If there is a quiet time of year for Wild Frontier Ecology then it is the winter time, so we thought we would take a day to go out as a team to gain an interesting new experience. But what to do? Well for ecologists many of whom have been stuck in the office the only option is surely to get outside and do some conservation work. I have been volunteering at Buxton Heath just north of Norwich on and off for nine years now, and have some good connections there, so that’s where we went.
Buxton Heath is the most fantastic place. It is a site of European importance managed by Norfolk Wildlife Trust -a complex of habitats including valley mire, wet heath and dry heath. The mire is a botanists dream, the buzz species has always been marsh gentian but for impact you just can’t beat the mass of orchids, and my personal favourites beautiful bog bean and round leaved sundew. In the summer adders are also to be found all over the site, and I have regularly seen butterfly enthusiasts cooing over the silver studded blues up in the dry heath. An evening trip can also be rewarding with nightjar and glow worms. Buxton Heath is also a great place to see turtle doves. Rob is about to embark on Dove Step, a 300 mile walk to raise money for this species, find out more on the Dove Step site.
This time of year there is less to spot but there is always something to see. We were rewarded by three snipe shooting out in front of us and the Sphagnum looks great this time of year for those who can be encouraged to look at the smaller things. This is also the time of year for practical conservation work at the site to take place, to maintain top habitat for all the specialist species.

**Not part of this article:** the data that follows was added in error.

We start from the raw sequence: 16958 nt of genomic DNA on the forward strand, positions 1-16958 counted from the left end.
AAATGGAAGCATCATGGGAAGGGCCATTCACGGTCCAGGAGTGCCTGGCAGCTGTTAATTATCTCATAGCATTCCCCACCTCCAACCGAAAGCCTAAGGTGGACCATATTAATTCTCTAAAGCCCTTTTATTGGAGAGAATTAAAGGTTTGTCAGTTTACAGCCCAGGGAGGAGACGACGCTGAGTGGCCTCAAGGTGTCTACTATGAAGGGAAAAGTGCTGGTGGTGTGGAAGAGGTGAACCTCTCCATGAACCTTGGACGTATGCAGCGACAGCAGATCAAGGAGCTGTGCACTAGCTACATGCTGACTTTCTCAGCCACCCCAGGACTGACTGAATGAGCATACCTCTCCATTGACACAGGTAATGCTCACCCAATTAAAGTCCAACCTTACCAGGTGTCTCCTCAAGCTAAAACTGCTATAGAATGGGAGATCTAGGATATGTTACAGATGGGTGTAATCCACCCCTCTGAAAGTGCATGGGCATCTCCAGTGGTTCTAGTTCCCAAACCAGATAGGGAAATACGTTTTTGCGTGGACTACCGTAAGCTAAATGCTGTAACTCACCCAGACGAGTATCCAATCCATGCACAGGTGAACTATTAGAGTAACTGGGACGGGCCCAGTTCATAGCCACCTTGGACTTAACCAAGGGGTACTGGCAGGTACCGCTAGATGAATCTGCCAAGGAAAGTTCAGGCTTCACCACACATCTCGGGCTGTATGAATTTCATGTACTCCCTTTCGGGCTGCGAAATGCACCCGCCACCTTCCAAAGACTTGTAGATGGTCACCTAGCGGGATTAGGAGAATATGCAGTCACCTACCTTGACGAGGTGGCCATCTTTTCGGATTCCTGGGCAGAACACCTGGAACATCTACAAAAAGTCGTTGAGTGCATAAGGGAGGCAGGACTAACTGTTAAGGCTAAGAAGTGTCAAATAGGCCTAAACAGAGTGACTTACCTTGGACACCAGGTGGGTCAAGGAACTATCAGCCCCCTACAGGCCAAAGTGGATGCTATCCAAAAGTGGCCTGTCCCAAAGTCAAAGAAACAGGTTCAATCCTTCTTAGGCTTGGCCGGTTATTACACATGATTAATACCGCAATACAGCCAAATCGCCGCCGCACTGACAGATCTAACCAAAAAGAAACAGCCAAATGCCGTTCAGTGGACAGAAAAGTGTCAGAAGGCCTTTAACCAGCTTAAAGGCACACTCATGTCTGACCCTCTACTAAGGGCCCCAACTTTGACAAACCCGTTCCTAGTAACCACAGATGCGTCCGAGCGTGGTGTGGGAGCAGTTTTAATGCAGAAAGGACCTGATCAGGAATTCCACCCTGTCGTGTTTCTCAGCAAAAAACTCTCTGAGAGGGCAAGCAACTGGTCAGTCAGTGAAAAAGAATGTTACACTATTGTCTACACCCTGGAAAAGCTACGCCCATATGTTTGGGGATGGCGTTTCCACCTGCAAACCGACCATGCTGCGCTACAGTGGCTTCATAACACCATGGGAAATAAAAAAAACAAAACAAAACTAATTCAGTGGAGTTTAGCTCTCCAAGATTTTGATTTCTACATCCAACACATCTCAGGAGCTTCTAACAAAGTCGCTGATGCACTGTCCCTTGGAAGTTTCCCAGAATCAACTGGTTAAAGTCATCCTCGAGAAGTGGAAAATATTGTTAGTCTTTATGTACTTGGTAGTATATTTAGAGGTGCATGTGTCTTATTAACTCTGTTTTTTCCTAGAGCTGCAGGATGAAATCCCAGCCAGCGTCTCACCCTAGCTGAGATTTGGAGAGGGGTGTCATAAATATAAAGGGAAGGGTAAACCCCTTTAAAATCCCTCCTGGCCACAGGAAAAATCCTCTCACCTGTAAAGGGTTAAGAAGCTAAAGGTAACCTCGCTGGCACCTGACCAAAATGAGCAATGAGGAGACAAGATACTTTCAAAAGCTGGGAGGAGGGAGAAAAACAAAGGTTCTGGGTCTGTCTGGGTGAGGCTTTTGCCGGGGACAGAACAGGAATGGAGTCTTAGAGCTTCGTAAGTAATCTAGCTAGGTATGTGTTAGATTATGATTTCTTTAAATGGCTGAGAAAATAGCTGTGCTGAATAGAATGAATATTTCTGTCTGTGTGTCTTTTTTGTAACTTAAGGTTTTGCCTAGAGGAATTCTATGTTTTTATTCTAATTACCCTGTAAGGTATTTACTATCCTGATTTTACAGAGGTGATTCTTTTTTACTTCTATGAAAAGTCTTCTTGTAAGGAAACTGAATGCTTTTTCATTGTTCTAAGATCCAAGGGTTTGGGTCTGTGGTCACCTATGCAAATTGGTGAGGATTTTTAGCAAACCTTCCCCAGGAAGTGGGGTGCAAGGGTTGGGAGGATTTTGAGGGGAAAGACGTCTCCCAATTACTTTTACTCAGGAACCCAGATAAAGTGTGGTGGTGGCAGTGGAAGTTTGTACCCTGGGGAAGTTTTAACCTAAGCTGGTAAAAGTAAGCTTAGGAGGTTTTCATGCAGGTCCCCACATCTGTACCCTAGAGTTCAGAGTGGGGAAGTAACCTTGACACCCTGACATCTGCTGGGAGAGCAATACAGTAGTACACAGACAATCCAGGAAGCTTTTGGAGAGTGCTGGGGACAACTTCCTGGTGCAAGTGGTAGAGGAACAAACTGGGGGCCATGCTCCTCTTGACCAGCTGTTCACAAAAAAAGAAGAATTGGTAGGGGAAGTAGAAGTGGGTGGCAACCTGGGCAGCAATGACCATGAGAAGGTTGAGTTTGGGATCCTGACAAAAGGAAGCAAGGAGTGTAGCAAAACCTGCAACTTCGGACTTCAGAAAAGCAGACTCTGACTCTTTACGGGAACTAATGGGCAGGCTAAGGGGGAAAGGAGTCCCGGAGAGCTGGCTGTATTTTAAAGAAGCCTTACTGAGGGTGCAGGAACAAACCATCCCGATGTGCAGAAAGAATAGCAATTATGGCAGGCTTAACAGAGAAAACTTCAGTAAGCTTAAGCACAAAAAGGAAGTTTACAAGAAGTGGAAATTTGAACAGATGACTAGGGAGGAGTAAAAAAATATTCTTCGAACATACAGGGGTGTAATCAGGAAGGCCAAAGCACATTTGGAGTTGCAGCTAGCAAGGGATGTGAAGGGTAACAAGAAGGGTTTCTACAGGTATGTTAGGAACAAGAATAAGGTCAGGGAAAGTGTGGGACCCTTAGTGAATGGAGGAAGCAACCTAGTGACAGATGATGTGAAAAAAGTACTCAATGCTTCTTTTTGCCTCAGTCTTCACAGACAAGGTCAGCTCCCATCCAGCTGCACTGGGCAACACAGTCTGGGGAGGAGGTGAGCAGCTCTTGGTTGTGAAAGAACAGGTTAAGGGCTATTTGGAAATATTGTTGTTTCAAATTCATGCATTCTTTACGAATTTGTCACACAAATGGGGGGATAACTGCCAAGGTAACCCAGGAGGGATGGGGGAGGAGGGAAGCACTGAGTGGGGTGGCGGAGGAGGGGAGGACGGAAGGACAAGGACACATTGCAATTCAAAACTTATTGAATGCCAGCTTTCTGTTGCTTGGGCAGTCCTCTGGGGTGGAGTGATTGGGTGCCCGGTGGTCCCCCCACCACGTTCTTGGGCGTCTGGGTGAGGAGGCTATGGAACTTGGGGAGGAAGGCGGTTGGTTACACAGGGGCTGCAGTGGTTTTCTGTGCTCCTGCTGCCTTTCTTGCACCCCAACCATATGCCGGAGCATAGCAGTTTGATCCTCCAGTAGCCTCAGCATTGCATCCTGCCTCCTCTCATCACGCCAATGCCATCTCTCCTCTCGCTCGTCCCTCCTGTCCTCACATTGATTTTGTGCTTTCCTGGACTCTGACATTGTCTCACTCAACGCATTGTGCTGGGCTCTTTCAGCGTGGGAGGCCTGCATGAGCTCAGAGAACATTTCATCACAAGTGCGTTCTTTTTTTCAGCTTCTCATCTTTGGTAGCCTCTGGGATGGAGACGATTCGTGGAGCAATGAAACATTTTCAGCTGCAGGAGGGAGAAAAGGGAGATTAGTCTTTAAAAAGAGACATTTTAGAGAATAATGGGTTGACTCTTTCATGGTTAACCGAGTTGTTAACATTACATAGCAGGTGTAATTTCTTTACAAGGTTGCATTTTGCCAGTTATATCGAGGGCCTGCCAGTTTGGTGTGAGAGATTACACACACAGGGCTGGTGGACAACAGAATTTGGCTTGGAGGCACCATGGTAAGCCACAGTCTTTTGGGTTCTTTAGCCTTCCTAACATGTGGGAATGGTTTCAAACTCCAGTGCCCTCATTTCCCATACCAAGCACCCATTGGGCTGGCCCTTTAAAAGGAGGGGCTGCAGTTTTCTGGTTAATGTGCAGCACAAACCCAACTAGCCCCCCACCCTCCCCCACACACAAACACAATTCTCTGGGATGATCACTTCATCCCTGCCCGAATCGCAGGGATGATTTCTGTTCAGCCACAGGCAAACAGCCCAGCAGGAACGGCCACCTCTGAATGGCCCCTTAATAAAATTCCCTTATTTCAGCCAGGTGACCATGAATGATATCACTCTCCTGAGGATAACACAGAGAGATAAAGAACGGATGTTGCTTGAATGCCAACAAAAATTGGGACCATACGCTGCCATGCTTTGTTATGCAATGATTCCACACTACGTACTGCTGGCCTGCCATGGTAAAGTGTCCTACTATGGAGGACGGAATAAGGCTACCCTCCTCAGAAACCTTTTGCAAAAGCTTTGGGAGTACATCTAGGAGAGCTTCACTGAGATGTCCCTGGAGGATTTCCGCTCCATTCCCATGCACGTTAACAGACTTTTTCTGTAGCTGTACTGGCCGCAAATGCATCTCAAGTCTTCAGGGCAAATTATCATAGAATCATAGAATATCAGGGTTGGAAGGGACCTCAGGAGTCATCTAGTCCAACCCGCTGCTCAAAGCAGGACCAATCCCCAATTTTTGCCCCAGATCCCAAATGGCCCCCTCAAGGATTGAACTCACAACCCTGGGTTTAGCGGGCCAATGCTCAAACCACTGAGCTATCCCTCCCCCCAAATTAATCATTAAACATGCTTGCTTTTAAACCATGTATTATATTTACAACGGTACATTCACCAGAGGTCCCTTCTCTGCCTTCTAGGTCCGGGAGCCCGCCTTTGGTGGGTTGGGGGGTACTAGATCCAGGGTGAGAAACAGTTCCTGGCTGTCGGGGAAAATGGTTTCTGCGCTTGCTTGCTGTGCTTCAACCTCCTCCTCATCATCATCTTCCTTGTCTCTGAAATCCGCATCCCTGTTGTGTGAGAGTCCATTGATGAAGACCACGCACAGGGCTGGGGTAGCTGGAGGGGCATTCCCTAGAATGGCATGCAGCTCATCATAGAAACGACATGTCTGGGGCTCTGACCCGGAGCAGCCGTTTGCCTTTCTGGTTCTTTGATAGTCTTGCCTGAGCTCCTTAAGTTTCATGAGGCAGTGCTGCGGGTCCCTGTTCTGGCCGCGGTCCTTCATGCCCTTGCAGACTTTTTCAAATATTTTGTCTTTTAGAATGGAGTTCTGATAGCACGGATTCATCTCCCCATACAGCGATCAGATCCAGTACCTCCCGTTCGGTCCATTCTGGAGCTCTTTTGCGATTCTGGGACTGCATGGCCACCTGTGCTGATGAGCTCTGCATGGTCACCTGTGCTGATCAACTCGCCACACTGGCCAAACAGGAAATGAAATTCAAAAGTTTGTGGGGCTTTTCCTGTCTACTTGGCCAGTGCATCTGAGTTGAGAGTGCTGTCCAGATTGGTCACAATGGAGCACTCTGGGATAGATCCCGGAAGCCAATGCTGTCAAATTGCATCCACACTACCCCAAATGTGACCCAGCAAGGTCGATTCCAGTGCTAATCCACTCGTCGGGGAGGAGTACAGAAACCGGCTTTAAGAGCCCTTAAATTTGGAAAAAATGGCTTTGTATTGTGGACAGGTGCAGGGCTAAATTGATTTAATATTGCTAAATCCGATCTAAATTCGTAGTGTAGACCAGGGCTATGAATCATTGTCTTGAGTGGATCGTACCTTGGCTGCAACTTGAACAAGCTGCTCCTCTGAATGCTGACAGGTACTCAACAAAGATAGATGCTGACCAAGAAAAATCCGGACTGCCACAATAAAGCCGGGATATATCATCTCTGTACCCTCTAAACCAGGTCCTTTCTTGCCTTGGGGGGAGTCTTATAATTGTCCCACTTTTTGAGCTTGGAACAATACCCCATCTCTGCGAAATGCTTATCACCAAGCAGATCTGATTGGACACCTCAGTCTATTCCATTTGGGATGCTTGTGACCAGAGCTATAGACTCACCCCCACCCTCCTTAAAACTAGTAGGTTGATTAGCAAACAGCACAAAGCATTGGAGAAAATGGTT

We were met at the site by voluntary warden Phil Davison. He was only too willing to point us in direction of some young birch that needed removing, just north of the mire. So armed with loppers and bow saws we set to. Phil poisoned the cut stumps to try and prevent further re-growth, and then we could drag the cut saplings away.
Phil is in charge of the Buxton Heath Wildlife Group which has undertaken some of the management of the site for many years. Hand cutting of scrub is very important both within and on the edges of the mire habitats, where larger machinery just can’t get! Without a bit of hard work, willow and birch would soon colonise this site and many important habitats would be smothered.
Having created a huge pile of birch I then attempted to get the fire going. Let’s just say this isn’t my strong point, damp paper and the wind wasn’t helping. Many good matches were wasted as the wind put them straight out. Fortunately for us Rob is the fire master (who knew?). After a few false starts we soon had a roaring blaze to dispose of the birch and to keep us warm.
After a busy morning of cutting and burning (and a filling pub lunch) we finally had a walk round the site. Although the morning had been a fine one the rain soon came in. It soon became a fairly brisk walk back to the cars. We might be damp and smelling of smoke, but I certainly felt exceedingly happy after a rewarding day.